B:

"Well, inevitably England winning the World Cup. That was marvellous. Funnily enough I was reporting on it for the Sunday Times and I got a hero letter from the editor, but what nobody noticed was that there was a mistake in my report and – a good many of other peoples'! We didn’t have any monitors then to refer to in the press box at Wembley, and when Germany got their equaliser – when Emmerich stroked the ball into the mix in the England penalty area from the left – it really looked as if somebody, Schnellinger in particular, had handled." 

"I worked on the official World Cup film so I did a lot of the editing and I wrote the commentary for Goal, and time and again I was reminded that what actually happened was that the ball hit Schnellinger in the back painfully, and as a consequence in reaction to that pain his hands went behind him to the spot where he’d been hit. Of course it was a legitimate goal except that the foul from which it emerged should probably have been given against Germany rather than for them, because the foul was probably on Jack Charlton. So all I can say is as I never got any complaints about it, that either nobody read my piece or that everybody was so euphoric about England winning that they didn’t blinking well care!"

G:

What do you think was special about the England team of ’66?

B:

"Alf Ramsey. I remember Nobby Stiles at the time saying, ‘You did it Alf – we’d have been nothing without you’. Although as a passionate England fan I’m very pleased that we won it I quite honestly don’t think we’d have won it anywhere else. But he galvanised that team and did the most superb job with them. They’d do anything for him. Eventually his career ran out, as people’s careers do, and he was kept on arguably a couple of years after he’d passed his meridian. In the European Championships in ‘72 he very badly misjudged his tactics playing in the quarter final against Germany and Netzer ran absolutely wild. In the return game he completely lost, in cockney language, his bottle and put out a team of kickers, of hard men, and they made absolutely no attempt to win the game – let alone by a sufficient margin to overcome the two-goal deficit that they would have had to, and Netzer came off the field saying, ‘the whole England team have autographed my leg’!"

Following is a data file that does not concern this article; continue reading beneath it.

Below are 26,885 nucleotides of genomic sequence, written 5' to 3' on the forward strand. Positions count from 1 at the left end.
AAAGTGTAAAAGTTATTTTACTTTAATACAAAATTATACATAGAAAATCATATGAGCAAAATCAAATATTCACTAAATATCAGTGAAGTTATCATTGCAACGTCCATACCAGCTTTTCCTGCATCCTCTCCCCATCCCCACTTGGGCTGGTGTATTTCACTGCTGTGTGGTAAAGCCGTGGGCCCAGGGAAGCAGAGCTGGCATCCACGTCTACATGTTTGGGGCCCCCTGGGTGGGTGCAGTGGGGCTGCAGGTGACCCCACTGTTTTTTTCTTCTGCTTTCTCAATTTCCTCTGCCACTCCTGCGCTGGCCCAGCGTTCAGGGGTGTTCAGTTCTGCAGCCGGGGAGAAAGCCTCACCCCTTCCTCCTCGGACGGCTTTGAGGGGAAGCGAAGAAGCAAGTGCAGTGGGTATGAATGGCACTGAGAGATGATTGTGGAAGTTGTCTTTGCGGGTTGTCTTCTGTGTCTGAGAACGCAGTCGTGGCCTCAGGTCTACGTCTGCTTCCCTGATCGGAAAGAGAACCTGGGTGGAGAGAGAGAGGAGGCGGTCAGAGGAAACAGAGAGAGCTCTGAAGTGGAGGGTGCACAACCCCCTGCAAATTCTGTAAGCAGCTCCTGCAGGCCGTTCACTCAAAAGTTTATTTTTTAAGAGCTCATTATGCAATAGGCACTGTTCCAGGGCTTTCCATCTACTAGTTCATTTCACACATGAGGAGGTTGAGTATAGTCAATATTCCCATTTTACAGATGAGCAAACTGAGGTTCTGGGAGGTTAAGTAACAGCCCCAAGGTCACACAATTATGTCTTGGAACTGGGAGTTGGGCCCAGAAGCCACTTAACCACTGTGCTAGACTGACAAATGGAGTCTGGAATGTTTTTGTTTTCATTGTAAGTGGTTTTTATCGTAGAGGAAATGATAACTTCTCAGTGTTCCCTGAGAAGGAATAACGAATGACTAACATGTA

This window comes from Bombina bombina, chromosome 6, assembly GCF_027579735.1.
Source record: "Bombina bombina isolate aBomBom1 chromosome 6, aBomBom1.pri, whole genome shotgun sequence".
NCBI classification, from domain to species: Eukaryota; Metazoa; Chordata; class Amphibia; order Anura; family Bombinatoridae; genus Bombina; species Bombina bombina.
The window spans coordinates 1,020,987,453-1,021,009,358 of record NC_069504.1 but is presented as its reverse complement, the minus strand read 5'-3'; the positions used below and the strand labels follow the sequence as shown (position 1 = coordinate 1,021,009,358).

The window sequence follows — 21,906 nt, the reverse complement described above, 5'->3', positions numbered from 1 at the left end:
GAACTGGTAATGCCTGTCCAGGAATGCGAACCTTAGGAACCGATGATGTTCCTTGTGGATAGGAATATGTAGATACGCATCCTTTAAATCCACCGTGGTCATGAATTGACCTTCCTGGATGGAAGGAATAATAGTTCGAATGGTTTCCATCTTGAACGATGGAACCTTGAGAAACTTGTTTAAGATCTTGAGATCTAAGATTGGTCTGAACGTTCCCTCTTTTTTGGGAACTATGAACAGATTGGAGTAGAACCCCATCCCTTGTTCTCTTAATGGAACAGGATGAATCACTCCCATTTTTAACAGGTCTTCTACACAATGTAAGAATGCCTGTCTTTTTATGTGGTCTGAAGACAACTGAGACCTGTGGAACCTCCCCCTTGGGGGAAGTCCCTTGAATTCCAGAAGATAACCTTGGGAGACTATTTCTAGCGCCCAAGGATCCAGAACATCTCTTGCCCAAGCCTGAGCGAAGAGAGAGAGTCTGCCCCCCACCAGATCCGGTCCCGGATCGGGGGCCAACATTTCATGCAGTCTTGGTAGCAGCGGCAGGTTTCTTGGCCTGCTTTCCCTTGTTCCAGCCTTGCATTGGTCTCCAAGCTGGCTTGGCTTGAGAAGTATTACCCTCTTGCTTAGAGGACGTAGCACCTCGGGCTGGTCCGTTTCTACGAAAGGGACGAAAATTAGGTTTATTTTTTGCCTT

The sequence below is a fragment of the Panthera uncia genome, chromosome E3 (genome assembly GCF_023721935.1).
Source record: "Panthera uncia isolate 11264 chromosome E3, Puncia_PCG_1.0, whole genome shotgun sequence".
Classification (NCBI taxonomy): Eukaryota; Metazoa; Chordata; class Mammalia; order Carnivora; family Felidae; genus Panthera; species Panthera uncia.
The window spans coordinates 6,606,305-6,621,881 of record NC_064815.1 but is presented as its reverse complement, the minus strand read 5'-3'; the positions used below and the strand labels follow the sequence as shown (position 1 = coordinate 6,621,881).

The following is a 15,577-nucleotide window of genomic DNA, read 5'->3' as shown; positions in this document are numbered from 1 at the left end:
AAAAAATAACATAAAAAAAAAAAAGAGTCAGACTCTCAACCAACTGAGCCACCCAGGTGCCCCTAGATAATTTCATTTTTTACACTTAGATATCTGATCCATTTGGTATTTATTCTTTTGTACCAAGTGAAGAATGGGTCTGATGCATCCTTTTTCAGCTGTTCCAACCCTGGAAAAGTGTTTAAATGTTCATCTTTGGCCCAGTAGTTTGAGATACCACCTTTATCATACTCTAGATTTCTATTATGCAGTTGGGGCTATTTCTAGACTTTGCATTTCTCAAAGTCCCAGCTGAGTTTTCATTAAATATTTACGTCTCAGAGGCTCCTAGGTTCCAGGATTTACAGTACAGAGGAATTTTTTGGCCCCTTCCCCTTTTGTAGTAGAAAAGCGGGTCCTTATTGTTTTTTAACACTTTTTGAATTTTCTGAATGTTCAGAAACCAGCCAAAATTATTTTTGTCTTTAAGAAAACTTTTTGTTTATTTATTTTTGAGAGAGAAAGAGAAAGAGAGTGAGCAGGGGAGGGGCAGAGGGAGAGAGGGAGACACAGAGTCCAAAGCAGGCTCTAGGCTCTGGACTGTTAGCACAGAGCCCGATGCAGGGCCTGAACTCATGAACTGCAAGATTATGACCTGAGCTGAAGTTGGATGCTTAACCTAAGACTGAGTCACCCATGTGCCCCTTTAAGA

G:

Throughout your career you’ve been a vocal critic of what you see as the negative forces in football, and the World Cup in particular has been very problematic in the 21st century. Do you think the game’s in danger of becoming indelibly tarnished as a result?

B:

"Well, I think this is going to be the last decent World Cup. Of course the Russians bought it, but then Germany bought it and South Africa bought it. Everybody buys it. England had no hope of buying it when it looked as if they were in a position to stage it. Morally and practically they should have had it and they got two votes and one of them was their own. It was doomed from the start. There was too much money flying around and we weren't paying it. I think FIFA have, for years and years and years, been a profoundly tarnished organisation. That a man like Havelange, who is a monumental crook, should stay there from ’74 to ’98 tells you everything you need to know about international football, and I’m afraid it says quite a lot about our own Associations – who went along with his presidency on the whole."

G:

After Russia we’ve got Qatar ’22 of course.

B:

"It’s just nauseating and ludicrous and they should never have had it at all of course as they bought it as well, but so does everybody now. I don’t have to tell you all the things that go against playing there. European countries have now gone along, having been promised this, that and the other, with allowing it to be played in winter which will upset all the major European countries who’ll have their league and cup programmes upset."

G:

Do you think fans and even players should consider a boycott?

B:

"Nobody’s going to boycott. The Associations should do, but they’re so passive and it’s going to be a fiasco. I mean after this World Cup I’ll largely lose interest in it. I’ll compile a final chapter for the book on the upcoming World Cup, but after that I don’t think it’s worth doing."

G:

Ultimately, it comes down to money, doesn’t it? People aren’t going to want to disrupt their careers, and that’s a shame.

B:

"Well, I think the World Cup has been corrupt and it’s been bought by several different countries. I’d like to see FIFA dissolved. It has a wretched president now. He hasn’t been accused or indicted for corruption at the moment, but he wants to bloat the World Cup finals into 40-odd teams which seems perfectly insane to me, so I think this will be the last decent World Cup we’re ever going to see. In an ideal world the British Associations would withdraw from FIFA and it would collapse. It’s a den of thieves anyway. But I don’t think it’s going to happen and from my own point of view I think I shall simply withdraw my interest in it."